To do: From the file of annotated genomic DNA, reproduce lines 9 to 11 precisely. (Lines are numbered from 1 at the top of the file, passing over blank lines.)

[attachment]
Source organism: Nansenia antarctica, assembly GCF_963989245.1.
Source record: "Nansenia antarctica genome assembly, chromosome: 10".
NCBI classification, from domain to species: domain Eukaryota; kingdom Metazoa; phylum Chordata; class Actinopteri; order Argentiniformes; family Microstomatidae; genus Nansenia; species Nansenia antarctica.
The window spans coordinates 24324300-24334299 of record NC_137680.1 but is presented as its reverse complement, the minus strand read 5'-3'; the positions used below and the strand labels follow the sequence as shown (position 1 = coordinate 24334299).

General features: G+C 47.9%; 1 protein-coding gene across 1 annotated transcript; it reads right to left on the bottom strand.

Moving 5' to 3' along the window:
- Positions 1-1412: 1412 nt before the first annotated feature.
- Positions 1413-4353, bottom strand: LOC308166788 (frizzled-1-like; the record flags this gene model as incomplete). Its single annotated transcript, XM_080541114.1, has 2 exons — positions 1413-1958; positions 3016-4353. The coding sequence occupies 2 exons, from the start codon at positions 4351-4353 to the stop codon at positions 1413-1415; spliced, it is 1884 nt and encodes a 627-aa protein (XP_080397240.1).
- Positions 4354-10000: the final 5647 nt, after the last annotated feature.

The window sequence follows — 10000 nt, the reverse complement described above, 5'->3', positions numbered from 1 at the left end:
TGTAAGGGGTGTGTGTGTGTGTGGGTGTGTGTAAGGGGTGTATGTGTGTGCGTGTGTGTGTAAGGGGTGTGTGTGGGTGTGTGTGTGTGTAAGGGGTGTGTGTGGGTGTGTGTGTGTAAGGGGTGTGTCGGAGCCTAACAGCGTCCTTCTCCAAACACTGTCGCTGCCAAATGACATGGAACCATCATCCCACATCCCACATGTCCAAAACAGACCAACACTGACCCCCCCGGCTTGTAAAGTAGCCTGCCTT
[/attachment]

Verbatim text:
- Positions 4354-10000: the final 5647 nt, after the last annotated feature.

The window sequence follows — 10000 nt, the reverse complement described above, 5'->3', positions numbered from 1 at the left end:
TGTAAGGGGTGTGTGTGTGTGTGGGTGTGTGTAAGGGGTGTATGTGTGTGCGTGTGTGTGTAAGGGGTGTGTGTGGGTGTGTGTGTGTGTAAGGGGTGTGTGTGGGTGTGTGTGTGTAAGGGGTGTGTCGGAGCCTAACAGCGTCCTTCTCCAAACACTGTCGCTGCCAAATGACATGGAACCATCATCCCACATCCCACATGTCCAAAACAGACCAACACTGACCCCCCCGGCTTGTAAAGTAGCCTGCCTT